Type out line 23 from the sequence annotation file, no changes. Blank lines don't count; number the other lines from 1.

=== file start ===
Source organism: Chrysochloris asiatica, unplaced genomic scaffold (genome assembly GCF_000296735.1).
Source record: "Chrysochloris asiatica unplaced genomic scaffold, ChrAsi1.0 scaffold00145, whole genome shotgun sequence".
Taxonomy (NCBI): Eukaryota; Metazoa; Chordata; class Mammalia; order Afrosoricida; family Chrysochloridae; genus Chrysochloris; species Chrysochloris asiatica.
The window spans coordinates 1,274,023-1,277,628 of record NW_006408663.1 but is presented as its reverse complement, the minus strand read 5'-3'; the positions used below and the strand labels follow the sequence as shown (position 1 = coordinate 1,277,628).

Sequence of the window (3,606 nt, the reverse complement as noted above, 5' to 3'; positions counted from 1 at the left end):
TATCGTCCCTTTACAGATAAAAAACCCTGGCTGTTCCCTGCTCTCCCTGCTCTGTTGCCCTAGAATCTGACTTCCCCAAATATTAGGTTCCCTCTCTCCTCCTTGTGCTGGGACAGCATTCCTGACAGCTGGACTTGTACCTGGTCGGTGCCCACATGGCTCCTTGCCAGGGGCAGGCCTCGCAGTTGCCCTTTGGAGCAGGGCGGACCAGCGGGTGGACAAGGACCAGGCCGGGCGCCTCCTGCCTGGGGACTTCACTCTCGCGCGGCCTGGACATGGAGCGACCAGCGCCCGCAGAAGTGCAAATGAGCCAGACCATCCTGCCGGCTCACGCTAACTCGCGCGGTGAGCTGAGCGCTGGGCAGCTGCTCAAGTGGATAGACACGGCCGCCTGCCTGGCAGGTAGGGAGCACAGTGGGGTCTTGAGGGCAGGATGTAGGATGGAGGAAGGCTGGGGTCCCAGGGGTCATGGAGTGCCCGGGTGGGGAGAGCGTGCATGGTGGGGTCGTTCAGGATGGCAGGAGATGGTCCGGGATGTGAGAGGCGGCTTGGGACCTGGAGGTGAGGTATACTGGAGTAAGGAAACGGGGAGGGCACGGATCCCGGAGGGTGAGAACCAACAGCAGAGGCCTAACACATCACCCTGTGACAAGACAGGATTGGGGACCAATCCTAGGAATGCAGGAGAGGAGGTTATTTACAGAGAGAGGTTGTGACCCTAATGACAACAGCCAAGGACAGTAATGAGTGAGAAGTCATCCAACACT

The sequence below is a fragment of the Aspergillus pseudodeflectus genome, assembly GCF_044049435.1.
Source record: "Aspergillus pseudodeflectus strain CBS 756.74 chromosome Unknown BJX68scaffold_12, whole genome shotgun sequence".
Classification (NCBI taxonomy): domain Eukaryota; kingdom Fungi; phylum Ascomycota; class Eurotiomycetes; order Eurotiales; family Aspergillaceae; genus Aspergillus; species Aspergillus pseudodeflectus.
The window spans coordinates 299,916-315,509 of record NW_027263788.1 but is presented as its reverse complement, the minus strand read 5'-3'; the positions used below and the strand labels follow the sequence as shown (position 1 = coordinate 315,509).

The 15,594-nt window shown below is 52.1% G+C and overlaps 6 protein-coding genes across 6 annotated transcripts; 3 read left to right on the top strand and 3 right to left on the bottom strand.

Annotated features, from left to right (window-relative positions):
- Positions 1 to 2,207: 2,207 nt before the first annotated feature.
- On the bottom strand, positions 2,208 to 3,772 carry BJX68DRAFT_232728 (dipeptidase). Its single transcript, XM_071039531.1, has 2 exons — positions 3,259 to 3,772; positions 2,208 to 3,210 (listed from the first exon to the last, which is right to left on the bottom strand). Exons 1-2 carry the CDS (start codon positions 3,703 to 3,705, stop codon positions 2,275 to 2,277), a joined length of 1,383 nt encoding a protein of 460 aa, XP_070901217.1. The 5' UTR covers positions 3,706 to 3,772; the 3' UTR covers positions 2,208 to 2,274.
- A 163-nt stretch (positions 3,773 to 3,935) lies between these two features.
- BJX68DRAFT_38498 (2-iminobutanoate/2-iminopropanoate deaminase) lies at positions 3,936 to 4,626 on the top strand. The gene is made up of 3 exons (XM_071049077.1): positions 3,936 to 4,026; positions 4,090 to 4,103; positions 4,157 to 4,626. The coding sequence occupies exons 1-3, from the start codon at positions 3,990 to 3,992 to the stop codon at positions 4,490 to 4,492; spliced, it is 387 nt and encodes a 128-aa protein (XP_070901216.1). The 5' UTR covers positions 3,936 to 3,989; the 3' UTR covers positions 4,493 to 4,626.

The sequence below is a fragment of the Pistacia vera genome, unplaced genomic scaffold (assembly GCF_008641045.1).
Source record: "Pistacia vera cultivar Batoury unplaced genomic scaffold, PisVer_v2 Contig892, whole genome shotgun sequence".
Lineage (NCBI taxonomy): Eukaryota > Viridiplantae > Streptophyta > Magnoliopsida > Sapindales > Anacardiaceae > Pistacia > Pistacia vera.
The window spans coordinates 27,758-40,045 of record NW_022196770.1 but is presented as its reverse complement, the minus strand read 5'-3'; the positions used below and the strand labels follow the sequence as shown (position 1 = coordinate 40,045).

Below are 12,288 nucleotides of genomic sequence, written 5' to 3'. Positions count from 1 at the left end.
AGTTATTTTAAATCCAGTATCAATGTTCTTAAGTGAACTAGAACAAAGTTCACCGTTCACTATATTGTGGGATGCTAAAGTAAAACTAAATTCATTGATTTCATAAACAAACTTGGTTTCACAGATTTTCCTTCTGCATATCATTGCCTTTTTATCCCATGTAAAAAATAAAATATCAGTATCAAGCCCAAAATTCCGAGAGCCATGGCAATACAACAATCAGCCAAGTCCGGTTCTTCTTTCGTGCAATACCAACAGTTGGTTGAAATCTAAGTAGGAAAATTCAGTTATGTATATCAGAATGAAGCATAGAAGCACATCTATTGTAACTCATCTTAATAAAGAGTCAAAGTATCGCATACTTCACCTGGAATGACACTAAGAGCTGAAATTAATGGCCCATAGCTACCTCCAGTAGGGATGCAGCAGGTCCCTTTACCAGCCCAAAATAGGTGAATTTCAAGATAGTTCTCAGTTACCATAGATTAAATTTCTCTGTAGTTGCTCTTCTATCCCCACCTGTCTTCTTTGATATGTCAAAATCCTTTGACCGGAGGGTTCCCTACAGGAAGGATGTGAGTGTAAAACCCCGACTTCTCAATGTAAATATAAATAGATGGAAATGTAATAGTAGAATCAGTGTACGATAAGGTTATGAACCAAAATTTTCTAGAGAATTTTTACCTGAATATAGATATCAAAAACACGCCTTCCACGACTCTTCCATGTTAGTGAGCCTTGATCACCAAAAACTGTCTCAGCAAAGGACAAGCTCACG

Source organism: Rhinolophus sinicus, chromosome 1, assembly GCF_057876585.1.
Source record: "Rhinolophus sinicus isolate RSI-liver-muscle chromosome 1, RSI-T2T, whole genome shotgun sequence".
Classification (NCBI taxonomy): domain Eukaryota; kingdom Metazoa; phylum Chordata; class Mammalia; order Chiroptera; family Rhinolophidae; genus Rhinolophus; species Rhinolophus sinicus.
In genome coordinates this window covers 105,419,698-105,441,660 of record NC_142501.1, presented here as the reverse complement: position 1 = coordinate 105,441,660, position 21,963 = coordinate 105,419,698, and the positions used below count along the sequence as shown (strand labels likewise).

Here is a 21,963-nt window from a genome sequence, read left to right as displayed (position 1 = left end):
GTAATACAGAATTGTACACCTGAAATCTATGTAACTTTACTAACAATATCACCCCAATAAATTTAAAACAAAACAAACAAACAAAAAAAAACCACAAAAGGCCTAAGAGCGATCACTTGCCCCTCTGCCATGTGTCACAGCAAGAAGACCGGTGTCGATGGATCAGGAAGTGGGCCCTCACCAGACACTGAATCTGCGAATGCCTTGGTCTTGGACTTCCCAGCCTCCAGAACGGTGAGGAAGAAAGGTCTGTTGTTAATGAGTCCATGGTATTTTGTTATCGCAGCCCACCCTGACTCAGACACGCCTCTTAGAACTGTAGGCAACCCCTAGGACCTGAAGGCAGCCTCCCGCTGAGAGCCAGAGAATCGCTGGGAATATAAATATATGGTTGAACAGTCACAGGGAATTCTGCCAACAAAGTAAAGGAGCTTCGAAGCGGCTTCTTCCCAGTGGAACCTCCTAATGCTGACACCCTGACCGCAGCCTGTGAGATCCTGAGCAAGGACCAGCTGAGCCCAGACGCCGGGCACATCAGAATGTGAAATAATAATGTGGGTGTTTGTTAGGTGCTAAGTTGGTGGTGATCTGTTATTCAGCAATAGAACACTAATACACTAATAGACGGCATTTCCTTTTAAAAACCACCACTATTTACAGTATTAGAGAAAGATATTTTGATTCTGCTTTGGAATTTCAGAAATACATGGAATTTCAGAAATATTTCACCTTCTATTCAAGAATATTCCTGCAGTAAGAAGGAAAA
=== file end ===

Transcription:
Source organism: Rhinolophus sinicus, chromosome 1, assembly GCF_057876585.1.